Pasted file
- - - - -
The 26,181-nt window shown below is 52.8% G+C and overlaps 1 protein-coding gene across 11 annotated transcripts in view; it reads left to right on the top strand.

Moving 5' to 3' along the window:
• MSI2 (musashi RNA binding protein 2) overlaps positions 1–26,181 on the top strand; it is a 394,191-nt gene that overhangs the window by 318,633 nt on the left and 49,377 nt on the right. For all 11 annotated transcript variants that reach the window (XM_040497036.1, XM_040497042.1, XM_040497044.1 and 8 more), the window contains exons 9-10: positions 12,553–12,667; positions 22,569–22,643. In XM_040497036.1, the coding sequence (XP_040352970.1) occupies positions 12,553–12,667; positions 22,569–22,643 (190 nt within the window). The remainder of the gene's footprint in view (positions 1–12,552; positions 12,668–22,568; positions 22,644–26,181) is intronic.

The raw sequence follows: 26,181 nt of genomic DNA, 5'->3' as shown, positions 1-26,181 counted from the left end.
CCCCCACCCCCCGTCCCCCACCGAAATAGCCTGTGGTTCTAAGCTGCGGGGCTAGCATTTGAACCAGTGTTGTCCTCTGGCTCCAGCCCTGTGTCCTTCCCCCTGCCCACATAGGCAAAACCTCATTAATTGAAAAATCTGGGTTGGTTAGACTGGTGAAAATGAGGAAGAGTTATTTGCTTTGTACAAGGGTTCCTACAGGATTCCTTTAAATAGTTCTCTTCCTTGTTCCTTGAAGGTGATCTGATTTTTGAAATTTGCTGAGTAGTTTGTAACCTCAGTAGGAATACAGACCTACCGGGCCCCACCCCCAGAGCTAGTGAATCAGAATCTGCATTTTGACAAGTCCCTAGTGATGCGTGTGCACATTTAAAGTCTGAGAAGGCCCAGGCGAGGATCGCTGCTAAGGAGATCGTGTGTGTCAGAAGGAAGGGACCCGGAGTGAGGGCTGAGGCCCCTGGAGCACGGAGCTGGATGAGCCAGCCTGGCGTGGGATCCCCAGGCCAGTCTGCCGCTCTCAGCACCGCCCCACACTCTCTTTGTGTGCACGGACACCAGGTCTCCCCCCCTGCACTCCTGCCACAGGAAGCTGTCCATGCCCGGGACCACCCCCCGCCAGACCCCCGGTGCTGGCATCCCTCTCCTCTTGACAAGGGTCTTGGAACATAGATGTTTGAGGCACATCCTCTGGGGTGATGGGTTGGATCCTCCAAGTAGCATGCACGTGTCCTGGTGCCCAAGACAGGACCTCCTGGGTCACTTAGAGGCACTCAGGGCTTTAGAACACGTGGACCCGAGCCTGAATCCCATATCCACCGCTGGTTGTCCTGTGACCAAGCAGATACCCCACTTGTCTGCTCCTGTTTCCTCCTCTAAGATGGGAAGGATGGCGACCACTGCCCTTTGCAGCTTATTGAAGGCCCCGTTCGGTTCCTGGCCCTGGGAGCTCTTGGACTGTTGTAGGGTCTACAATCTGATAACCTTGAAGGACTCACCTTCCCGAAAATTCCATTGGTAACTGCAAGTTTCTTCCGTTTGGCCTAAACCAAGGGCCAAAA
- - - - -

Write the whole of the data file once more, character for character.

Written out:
The 26,181-nt window shown below is 52.8% G+C and overlaps 1 protein-coding gene across 11 annotated transcripts in view; it reads left to right on the top strand.

Moving 5' to 3' along the window:
• MSI2 (musashi RNA binding protein 2) overlaps positions 1–26,181 on the top strand; it is a 394,191-nt gene that overhangs the window by 318,633 nt on the left and 49,377 nt on the right. For all 11 annotated transcript variants that reach the window (XM_040497036.1, XM_040497042.1, XM_040497044.1 and 8 more), the window contains exons 9-10: positions 12,553–12,667; positions 22,569–22,643. In XM_040497036.1, the coding sequence (XP_040352970.1) occupies positions 12,553–12,667; positions 22,569–22,643 (190 nt within the window). The remainder of the gene's footprint in view (positions 1–12,552; positions 12,668–22,568; positions 22,644–26,181) is intronic.

The raw sequence follows: 26,181 nt of genomic DNA, 5'->3' as shown, positions 1-26,181 counted from the left end.
CCCCCACCCCCCGTCCCCCACCGAAATAGCCTGTGGTTCTAAGCTGCGGGGCTAGCATTTGAACCAGTGTTGTCCTCTGGCTCCAGCCCTGTGTCCTTCCCCCTGCCCACATAGGCAAAACCTCATTAATTGAAAAATCTGGGTTGGTTAGACTGGTGAAAATGAGGAAGAGTTATTTGCTTTGTACAAGGGTTCCTACAGGATTCCTTTAAATAGTTCTCTTCCTTGTTCCTTGAAGGTGATCTGATTTTTGAAATTTGCTGAGTAGTTTGTAACCTCAGTAGGAATACAGACCTACCGGGCCCCACCCCCAGAGCTAGTGAATCAGAATCTGCATTTTGACAAGTCCCTAGTGATGCGTGTGCACATTTAAAGTCTGAGAAGGCCCAGGCGAGGATCGCTGCTAAGGAGATCGTGTGTGTCAGAAGGAAGGGACCCGGAGTGAGGGCTGAGGCCCCTGGAGCACGGAGCTGGATGAGCCAGCCTGGCGTGGGATCCCCAGGCCAGTCTGCCGCTCTCAGCACCGCCCCACACTCTCTTTGTGTGCACGGACACCAGGTCTCCCCCCCTGCACTCCTGCCACAGGAAGCTGTCCATGCCCGGGACCACCCCCCGCCAGACCCCCGGTGCTGGCATCCCTCTCCTCTTGACAAGGGTCTTGGAACATAGATGTTTGAGGCACATCCTCTGGGGTGATGGGTTGGATCCTCCAAGTAGCATGCACGTGTCCTGGTGCCCAAGACAGGACCTCCTGGGTCACTTAGAGGCACTCAGGGCTTTAGAACACGTGGACCCGAGCCTGAATCCCATATCCACCGCTGGTTGTCCTGTGACCAAGCAGATACCCCACTTGTCTGCTCCTGTTTCCTCCTCTAAGATGGGAAGGATGGCGACCACTGCCCTTTGCAGCTTATTGAAGGCCCCGTTCGGTTCCTGGCCCTGGGAGCTCTTGGACTGTTGTAGGGTCTACAATCTGATAACCTTGAAGGACTCACCTTCCCGAAAATTCCATTGGTAACTGCAAGTTTCTTCCGTTTGGCCTAAACCAAGGGCCAAAA